Patients have numerous reasons for not wanting an influenza vaccination. To help them overcome their reluctance, Colleen Fogarty, MD, uses the “ask-tell-ask” technique:
1. Ask. Greet the patient, confirm the patient’s decision not to get a flu shot based on the nurse’s rooming notes, and then ask the patient for more information on why he or she does not want one, listening carefully to the patient’s response.
2. Tell. With the patient’s permission, briefly provide information specific to the patient’s belief or fear. For example, if the patient is worried about getting sick from the flu shot because a family member once developed a cough shortly after getting a flu shot, explain that the flu vaccine is made of killed virus, not live, and cannot make the patient sick. Carefully watch for nonverbal cues of understanding, doubt, or other reactions.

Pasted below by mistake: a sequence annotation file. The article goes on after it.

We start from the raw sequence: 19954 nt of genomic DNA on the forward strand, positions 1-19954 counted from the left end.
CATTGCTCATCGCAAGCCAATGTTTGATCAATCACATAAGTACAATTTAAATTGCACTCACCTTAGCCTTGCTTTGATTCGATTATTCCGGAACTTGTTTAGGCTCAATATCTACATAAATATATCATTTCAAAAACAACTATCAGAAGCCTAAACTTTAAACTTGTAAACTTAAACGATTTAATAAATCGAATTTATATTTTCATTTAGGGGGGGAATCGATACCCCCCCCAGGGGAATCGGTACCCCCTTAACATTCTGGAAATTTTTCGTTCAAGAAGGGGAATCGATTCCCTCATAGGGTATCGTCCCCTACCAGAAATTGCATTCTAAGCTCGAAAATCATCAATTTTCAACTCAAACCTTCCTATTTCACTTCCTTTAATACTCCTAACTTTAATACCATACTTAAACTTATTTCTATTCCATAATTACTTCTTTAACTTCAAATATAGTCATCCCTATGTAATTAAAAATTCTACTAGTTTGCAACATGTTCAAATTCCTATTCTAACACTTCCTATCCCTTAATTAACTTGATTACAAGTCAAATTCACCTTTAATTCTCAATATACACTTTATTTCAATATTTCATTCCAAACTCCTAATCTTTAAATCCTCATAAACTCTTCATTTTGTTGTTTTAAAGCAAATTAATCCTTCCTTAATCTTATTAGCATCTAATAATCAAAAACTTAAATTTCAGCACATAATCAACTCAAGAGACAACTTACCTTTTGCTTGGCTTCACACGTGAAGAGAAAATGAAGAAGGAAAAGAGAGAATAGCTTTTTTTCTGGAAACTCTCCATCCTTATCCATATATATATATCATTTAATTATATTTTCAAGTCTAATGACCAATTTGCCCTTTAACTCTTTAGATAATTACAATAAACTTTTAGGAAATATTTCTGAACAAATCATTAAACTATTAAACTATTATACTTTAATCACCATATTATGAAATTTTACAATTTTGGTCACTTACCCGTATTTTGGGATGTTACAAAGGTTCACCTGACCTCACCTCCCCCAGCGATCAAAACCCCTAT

3. Ask. After discussing the information, ask what the patient now thinks about getting a flu shot. Some patients may change their mind and want one, while others will continue to say “no.” Provide a clear medical recommendation for the vaccine, but respect the patient’s autonomy to choose. Invite patients who remain reluctant to let you know if they ever change their mind or want additional information, leaving the door open for conversation in the future.
Adapted from "How to Talk to Reluctant Patients About the Flu Shot."
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